Honorificabilitudinitatibus

Hey all. I'm postponing the rest of my "The Frozen Winter's Tale" series until after my visit to the Folger at the end of the month, as I've just got too much to do ahead of then to be able to give it the time, attention, and mental energy it needs. But it will be back! In the meantime, here's this:

Yes, I've memorized how to say "honorifcabilitudinitatibus".

Yes, I occasionally say it at random moments, just to show off.

Honorificabilitudinitatibus.

It's a lot of fun to say. 

The Stratford Festival 2015 Season... in 3 Panels!

It's that infuriating time of year when shows at the Stratford Festival in Canada (which I have been patronizing since the extremely early age of three) start opening. I say "infuriating" because I'm not going to be able to see any of these shows until my family vacation in August, and so for the next few months I have to enduring tantalizing hints on social media as to how cool these shows are going to be. It's like giving a starving man a plate of wax fruit.

(If anyone from the Festival reads this and feels like giving me free tickets to come up earlier, I should state that my schedule is extremely flexible and I have my own transportation. I also wasn't able to fit Anne Frank and Possible Worlds into our August trip, so if you have any spare tickets lying around for those shows in particular, that would be... I'm sounding a bit desperate, aren't I... sorry... sorry... carry on...)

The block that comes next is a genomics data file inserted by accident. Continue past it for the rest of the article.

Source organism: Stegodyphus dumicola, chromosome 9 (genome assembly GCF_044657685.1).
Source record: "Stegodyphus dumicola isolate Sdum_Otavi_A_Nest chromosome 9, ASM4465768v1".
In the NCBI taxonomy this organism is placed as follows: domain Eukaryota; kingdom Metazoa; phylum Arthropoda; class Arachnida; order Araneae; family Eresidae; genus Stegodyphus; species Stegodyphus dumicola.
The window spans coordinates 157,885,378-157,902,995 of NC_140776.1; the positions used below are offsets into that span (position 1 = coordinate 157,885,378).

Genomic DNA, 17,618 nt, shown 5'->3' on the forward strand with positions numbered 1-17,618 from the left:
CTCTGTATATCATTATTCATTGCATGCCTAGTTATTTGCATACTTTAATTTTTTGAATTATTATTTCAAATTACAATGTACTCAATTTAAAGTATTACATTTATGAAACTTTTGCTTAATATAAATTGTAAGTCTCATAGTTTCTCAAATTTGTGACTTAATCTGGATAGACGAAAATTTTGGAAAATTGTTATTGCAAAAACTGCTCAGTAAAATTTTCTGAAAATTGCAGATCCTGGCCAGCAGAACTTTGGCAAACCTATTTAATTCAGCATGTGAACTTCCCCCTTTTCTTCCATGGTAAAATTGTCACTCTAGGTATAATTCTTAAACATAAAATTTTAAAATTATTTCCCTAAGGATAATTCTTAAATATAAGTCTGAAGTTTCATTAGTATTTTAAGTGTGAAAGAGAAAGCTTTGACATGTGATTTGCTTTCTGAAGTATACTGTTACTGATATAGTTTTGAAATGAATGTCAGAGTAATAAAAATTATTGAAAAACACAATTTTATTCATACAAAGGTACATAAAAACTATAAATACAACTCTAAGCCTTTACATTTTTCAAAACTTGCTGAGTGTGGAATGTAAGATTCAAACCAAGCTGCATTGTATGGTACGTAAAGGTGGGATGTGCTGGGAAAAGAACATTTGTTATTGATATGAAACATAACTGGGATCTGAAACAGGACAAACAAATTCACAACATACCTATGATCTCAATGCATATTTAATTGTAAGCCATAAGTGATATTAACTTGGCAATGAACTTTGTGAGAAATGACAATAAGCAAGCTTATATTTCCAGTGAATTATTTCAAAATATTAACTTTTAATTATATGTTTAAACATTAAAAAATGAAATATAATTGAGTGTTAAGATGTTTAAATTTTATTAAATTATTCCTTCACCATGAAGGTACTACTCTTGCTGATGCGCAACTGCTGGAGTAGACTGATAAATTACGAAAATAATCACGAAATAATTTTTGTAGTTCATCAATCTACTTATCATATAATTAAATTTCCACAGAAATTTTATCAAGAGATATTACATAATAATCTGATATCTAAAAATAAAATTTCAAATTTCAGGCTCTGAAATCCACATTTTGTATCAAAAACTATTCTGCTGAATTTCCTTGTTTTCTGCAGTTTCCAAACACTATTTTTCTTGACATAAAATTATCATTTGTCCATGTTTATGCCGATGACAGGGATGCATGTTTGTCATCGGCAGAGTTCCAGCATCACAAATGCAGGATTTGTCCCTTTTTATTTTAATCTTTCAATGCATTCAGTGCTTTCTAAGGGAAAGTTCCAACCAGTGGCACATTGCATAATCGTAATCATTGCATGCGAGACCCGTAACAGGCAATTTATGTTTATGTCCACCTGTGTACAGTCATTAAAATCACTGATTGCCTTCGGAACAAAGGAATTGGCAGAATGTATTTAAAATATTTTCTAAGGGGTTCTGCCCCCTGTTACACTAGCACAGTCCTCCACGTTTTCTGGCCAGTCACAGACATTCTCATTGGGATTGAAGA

Anyways... here is the line-up for the Stratford Festival's current season, with the theme of "Discovery: That Eureka Moment".

Things that Hamlet discovers: (a) his uncle killed his father, (b) plotting revenge is more complicated than he thought, (c) don't stab random curtains.

Things that Maria discovers: (a) seven is a lot of children, (b) curtains make great play-clothes, (c) most of life's problems can be solved if you just sing a lot.

Oh Carousel... You're so problematic... So very problematic...

Things that Billy discovers: (a) armed robbery is not a career opportunity, (b) killing yourself doesn't actually make things easier for your family, (c) you can steal stars, which hitherto we had thought were giant balls of flaming gas, but are actually cute little sparkly things symbolizing hope and reconciliation and stuff like that.

Things that Anne discovers: (a) even in the darkest times, the human spirit remains indomitable and free, (b) it's not always easy living in very close proximity with people for two years. 

Oh Taming of the Shrew... You're so problematic... So very problematic...

Things that Petruchio discovers: (a) ... I can't actually write anything here because, depending on directorial interpretation, he could either discover that that his grubbing pursuit of money has, in fact, led him to discover true happiness with a soulmate who is his intellectual and emotional equal, or he could discover that marrying a woman for her dowry and then emotionally and physically abusing her is a great way to get rich quick. Or anything in between those two. 

Things that Kate discovers: (a) upper-class English men are idiots.

....sorry, I've never seen this play before, that's all I've got. 

Things that Mobius discovers: (a) when you're hiding out in an insane asylum, you shouldn't be surprised if things get a little bit crazy.